Savers are finding fewer competitive places to stash their cash, as moneysupermarket.com has reported that almost half of all fixed rate bonds disappeared in a 24 hour period after the Bank of England cut interest rates by an unprecedented 1.5 per cent last week.
"We knew this was coming but this is unprecedented territory", commented Kevin Mountford, head of banking at moneysupermarket.com, "for over half of all fixed rate bonds
to just disappear is unheard of and will leave savers wondering where to turn."
Mr Mountford believes that using the cut in the base rate as a reason for removing 24 of the 54 fixed rate bonds
on the market is a "sorry excuse" by the banks which guarantee savers a fixed rate, in return for them agreeing to lock their money away for a certain period of time.
The banks are also being short-sighted, he said, shooting themselves in the foot by not competing for the £4billion belonging to customers of Icesave, the now defunct online savings account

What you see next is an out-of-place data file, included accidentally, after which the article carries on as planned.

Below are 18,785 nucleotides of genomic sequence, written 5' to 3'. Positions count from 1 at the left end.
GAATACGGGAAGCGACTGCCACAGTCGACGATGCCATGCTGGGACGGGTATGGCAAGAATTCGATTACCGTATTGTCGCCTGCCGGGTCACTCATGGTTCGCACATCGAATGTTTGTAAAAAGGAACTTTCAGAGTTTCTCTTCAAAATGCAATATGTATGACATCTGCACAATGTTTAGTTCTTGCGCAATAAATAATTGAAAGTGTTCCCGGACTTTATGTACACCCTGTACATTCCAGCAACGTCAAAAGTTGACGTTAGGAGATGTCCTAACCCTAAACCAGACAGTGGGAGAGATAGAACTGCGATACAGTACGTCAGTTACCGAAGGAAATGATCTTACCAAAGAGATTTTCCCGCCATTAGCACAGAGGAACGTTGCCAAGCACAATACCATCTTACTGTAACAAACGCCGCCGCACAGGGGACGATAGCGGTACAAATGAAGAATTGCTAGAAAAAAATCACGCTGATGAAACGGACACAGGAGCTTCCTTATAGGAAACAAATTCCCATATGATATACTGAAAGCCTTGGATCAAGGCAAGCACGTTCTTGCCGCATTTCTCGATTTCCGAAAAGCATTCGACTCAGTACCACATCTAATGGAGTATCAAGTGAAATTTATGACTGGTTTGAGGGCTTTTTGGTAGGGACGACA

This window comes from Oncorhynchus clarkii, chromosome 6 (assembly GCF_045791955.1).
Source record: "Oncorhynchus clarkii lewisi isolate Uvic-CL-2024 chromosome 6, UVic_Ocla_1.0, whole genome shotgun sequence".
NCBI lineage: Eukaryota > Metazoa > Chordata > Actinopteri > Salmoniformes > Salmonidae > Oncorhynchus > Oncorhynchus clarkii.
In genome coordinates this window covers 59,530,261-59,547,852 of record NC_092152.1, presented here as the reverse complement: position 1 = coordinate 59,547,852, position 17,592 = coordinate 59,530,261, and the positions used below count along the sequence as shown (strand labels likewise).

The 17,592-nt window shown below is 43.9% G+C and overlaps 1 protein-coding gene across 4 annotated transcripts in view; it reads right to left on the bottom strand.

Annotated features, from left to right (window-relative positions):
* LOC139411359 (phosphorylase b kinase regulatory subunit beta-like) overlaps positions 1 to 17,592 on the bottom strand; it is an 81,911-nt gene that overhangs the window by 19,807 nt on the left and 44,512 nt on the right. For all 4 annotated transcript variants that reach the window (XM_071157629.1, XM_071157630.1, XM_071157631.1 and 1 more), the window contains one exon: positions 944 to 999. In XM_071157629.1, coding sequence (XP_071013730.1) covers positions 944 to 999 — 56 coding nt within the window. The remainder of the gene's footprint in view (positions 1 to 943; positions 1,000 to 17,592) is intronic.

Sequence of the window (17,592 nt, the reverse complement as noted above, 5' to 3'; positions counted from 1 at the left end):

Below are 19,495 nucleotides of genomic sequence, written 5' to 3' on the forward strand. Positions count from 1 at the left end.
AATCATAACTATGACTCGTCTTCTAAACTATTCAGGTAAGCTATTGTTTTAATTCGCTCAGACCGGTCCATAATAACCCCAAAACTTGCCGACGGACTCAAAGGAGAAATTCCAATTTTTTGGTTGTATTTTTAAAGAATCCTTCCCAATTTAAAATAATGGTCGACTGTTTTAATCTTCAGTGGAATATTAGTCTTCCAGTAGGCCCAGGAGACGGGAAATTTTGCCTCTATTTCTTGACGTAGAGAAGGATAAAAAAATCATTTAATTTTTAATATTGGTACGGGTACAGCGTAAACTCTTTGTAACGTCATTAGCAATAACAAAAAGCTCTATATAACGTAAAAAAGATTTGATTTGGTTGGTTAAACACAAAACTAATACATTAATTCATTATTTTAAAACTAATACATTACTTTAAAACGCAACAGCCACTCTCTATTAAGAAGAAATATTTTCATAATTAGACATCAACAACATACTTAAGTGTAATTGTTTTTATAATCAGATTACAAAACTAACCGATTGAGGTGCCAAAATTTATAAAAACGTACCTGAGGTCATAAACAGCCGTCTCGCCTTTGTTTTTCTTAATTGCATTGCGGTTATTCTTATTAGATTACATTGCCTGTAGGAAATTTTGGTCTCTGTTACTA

provider, whose customers will be looking for somewhere else to put their money.
While Icesave, a once market leading provider in the UK, has gone under along with its Icelandic owner Landsbanki, the best fixed rate savings accounts
are still from overseas providers, moneysupermarket.com said.
Savings account providers started cutting rates almost immediately last Thursday after the Bank of England's
Monetary Policy Committee voted for a shock 1.5 per cent cut, bringing interest rates down to three per cent in an attempt to ease lending in the money markets and relieve some of the pressure on homeowners struggling to keep up with mortgage
While some mortgage lenders
have been slow to cut rates in line with the new base rate, banks and building societies have been quick off the mark to cut rates on their savings accounts, or, as moneysupermarket.com has found, remove the most competitive deals altogether, probably to be replaced with less competitive products, Mr Mountford predicts.
© Fair Investment